The Corner

The Republican Disconnect?

An interesting dynamic to watch in the next year will be the interplay between Trump’s populism and the Republican party’s Reaganism, and which proves more popular. The answer may not be very pleasing to conservatives. It’s easy to see things like the Carrier deal, the jawboning of the likes of Boeing, and the saber-rattling against China on trade being quite popular, at the same time the truly big things happening in Washington aren’t, such as Obamacare “repeal” without a replacement, a deficit-increasing traditional Republican “tax cut for the rich,” and even — although this is much less likely — Medicare reform. Trump may find his political capital depleting rapidly in the cause of passing conventional Republican legislation that isn’t as important to him as his populist calling cards.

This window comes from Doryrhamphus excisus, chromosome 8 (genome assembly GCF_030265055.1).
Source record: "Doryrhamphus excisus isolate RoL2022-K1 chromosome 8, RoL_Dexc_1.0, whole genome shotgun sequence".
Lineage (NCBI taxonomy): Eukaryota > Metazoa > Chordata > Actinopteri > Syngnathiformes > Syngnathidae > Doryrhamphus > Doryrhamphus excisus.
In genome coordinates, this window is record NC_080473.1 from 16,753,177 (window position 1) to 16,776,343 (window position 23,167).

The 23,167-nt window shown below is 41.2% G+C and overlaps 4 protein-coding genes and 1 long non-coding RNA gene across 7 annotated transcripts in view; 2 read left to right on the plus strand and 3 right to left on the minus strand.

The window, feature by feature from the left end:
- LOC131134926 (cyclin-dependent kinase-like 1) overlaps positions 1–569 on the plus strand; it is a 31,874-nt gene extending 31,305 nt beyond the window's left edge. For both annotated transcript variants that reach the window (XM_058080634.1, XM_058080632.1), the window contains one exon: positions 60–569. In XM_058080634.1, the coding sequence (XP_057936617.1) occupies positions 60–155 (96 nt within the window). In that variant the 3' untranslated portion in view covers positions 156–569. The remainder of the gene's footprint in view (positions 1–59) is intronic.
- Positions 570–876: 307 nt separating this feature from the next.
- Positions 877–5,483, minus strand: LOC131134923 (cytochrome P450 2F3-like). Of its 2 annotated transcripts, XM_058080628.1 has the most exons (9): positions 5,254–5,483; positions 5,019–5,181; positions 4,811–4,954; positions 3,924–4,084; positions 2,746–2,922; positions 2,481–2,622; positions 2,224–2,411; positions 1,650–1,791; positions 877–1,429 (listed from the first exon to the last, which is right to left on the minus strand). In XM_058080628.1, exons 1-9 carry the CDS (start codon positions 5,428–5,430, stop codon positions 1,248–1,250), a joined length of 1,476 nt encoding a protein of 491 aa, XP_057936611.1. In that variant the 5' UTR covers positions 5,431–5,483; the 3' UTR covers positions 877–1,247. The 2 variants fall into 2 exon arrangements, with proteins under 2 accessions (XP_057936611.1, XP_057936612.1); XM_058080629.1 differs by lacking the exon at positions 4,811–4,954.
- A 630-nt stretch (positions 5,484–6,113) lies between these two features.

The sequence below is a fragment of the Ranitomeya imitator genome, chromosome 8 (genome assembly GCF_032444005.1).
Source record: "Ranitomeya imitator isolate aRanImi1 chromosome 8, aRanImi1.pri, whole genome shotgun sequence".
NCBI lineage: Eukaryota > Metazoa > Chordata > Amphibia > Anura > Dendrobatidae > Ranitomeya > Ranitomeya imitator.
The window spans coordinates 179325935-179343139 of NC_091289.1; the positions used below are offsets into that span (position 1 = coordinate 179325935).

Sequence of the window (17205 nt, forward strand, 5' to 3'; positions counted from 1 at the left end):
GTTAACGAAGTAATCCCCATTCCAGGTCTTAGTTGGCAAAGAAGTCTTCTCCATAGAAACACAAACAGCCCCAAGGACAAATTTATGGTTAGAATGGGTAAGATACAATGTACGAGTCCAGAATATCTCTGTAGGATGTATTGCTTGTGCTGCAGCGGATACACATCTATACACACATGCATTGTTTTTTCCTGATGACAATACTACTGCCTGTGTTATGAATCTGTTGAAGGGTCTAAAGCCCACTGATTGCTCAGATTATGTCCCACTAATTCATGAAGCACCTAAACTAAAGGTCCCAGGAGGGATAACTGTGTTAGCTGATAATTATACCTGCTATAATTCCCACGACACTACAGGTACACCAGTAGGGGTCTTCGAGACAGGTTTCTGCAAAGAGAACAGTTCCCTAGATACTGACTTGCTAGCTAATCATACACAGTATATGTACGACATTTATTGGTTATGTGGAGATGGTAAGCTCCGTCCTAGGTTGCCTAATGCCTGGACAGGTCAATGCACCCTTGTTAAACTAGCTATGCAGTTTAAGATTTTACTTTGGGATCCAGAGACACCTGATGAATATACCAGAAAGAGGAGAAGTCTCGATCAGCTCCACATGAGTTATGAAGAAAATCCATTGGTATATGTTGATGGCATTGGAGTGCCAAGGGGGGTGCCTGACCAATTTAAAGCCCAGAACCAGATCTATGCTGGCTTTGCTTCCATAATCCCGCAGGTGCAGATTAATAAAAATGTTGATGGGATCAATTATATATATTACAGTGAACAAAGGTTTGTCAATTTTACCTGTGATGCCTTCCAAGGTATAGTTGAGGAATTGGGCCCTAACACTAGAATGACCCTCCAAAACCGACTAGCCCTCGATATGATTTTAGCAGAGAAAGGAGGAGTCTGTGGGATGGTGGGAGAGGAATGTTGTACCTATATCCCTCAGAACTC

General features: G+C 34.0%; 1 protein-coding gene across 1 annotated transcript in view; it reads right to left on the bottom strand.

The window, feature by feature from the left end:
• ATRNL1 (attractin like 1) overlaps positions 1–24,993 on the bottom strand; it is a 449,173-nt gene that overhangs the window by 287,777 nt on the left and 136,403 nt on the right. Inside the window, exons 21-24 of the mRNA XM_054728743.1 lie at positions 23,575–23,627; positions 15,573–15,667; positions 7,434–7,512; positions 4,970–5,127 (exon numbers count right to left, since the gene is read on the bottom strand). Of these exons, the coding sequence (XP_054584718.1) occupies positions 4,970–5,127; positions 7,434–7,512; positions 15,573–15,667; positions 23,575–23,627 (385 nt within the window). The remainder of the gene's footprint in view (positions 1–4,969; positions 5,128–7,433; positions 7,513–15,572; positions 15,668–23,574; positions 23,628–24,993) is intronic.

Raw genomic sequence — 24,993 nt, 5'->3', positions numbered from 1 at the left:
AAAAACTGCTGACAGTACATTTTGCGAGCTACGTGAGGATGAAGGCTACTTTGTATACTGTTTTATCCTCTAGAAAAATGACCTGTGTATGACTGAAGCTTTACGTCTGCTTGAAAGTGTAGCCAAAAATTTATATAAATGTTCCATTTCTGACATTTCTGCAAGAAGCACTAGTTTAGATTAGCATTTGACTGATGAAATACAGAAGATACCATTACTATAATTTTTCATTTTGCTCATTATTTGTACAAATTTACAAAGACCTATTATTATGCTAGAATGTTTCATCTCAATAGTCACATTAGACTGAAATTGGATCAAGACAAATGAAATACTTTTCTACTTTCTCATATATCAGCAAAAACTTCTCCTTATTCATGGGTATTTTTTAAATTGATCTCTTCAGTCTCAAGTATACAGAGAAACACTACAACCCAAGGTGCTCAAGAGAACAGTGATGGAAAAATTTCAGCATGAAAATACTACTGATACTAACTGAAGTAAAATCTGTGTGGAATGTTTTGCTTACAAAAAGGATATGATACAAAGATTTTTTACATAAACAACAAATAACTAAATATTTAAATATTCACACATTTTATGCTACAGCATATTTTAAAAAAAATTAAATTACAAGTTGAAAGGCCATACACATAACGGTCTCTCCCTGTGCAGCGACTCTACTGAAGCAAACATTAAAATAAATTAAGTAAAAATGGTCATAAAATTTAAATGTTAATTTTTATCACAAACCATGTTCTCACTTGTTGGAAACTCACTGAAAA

Rich Lowry — Rich Lowry is the editor of National Review. He can be reached via email: comments.lowry@nationalreview.com. 

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